I commuted on public transportation in the first couple of months. The nearest station was only a few minutes walks from my apartment. However, I lived in the east, while the office was north of the city, and no train connected east and north. So I took a train to the center and changed to another train. The whole journey took over one hour.
The adrenaline woke me up early enough for a while, and I’d arrive at the office before Mr. N. But as the sun was rising later and later in the morning and the temperature kept dropping, the adrenaline started to wear out.
One morning, I looked out the train window and saw the sun rising around eight o’clock. A troupe of high school students got on, and their chatter inundated me with foreignness. I was then suddenly struck with overwhelming emotions that I couldn’t identify at the time. I know now that they were the pressure at work, tension with Mr. N and my new colleagues, the landlady, the lockout incident, and aloneness in a country where I didn’t understand the language. I didn’t let myself face the emotions then, but I let myself feel a little gloomy until I got off the train because once I arrived at the office, I had to put on fighting armor.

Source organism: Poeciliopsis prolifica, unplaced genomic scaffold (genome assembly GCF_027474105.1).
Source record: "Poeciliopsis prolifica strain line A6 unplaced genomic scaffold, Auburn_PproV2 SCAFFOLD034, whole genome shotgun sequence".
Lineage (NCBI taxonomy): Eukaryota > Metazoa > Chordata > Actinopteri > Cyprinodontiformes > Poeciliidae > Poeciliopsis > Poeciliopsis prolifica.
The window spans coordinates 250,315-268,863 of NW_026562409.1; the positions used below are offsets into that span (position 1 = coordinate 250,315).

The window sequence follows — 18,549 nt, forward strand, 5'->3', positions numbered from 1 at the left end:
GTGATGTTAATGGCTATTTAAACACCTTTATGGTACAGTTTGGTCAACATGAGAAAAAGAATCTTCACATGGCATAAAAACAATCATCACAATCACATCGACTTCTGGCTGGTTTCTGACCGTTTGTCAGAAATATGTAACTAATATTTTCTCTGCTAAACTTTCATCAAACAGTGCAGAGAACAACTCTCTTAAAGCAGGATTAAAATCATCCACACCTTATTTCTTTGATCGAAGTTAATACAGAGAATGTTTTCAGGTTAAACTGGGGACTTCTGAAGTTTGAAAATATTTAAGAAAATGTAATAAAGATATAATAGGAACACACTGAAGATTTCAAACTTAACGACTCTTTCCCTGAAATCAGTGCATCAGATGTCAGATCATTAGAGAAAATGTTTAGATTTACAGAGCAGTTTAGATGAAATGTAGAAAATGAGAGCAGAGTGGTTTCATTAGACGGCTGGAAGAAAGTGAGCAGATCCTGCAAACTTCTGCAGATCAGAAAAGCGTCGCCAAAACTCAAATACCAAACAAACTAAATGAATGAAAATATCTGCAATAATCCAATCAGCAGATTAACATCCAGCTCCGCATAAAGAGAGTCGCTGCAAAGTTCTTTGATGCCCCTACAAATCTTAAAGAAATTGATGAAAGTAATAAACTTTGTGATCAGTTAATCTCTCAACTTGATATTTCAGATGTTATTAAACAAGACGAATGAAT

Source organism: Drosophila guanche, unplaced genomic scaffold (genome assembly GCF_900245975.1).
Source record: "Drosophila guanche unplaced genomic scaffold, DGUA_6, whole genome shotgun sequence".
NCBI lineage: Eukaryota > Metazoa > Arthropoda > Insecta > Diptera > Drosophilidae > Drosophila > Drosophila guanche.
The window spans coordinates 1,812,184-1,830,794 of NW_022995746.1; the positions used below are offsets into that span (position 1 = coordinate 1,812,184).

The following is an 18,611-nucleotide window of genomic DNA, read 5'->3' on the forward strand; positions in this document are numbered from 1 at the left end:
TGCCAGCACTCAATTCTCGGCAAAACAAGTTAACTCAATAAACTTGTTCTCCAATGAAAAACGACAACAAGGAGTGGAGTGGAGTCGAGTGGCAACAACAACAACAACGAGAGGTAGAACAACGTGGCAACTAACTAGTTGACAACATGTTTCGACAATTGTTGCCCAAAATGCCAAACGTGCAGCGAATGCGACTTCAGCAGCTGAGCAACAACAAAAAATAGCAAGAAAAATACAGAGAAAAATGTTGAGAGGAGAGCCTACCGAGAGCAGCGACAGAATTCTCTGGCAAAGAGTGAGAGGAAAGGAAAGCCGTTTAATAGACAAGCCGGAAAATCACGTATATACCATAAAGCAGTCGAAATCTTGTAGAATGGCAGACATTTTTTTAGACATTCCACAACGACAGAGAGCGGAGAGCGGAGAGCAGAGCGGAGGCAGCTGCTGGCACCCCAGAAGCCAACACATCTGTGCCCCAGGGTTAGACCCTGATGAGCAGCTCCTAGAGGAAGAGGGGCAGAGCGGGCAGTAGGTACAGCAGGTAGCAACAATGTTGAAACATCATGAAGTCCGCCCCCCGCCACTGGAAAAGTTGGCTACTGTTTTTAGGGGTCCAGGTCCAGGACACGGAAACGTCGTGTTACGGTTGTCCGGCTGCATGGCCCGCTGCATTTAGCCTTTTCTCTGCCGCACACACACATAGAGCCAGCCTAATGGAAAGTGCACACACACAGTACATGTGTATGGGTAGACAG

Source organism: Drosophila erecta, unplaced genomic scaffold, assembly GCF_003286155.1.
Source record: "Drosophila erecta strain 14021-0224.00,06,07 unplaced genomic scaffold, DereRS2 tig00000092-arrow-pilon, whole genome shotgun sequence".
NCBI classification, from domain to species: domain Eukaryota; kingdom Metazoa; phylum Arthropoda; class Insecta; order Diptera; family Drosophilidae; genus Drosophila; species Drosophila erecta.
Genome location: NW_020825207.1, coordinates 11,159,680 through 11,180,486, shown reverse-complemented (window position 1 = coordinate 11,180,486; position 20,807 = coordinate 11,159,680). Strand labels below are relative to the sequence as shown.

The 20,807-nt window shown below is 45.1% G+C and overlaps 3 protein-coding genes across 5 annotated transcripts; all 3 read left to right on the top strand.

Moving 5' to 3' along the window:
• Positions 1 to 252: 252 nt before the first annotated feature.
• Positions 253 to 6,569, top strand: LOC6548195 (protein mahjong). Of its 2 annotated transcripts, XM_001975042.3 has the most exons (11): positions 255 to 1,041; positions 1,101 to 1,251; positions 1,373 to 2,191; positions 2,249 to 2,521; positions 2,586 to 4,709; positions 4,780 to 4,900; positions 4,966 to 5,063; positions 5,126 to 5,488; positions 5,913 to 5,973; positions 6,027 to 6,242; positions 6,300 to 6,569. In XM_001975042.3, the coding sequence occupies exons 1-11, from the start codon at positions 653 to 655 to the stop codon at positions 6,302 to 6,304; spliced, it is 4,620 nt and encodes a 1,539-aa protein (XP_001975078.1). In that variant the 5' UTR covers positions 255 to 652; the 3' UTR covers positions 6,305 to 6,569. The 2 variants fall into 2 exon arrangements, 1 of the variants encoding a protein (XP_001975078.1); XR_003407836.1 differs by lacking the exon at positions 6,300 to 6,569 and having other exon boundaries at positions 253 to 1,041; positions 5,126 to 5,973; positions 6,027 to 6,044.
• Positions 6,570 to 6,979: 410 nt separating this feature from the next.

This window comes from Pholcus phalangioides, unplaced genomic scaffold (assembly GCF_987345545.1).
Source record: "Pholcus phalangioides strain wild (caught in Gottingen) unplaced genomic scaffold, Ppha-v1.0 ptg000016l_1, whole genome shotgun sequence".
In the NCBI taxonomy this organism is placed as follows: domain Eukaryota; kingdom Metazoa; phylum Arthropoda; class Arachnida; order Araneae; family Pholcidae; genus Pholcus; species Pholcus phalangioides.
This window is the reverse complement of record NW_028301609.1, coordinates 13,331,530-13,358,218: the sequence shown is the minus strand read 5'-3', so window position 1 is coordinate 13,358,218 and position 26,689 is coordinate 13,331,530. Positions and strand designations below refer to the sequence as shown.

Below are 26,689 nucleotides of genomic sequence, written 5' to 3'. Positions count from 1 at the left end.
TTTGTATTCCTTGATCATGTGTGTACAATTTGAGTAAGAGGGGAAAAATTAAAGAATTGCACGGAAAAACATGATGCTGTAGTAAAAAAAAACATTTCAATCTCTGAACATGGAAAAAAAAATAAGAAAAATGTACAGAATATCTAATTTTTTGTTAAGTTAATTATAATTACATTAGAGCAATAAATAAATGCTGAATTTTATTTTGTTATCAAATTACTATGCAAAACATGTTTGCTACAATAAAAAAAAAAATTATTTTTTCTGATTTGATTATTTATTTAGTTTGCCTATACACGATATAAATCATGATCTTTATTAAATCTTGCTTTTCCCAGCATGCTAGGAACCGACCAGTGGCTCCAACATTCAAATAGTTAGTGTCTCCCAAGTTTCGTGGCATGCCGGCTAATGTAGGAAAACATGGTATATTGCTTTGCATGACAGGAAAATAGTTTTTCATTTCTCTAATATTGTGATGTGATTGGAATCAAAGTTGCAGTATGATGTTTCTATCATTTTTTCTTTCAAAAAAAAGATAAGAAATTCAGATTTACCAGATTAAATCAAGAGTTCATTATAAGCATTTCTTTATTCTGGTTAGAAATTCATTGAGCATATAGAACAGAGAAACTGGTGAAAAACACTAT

The commute took a toll on me, so I asked Mr. N if I could lease a car like ex-pats are supposed to. He agreed, but I had to pay for the lease, unlike other ex-pats. This was not a light decision for me because driving a car was one of the fiercest devils I had to face.
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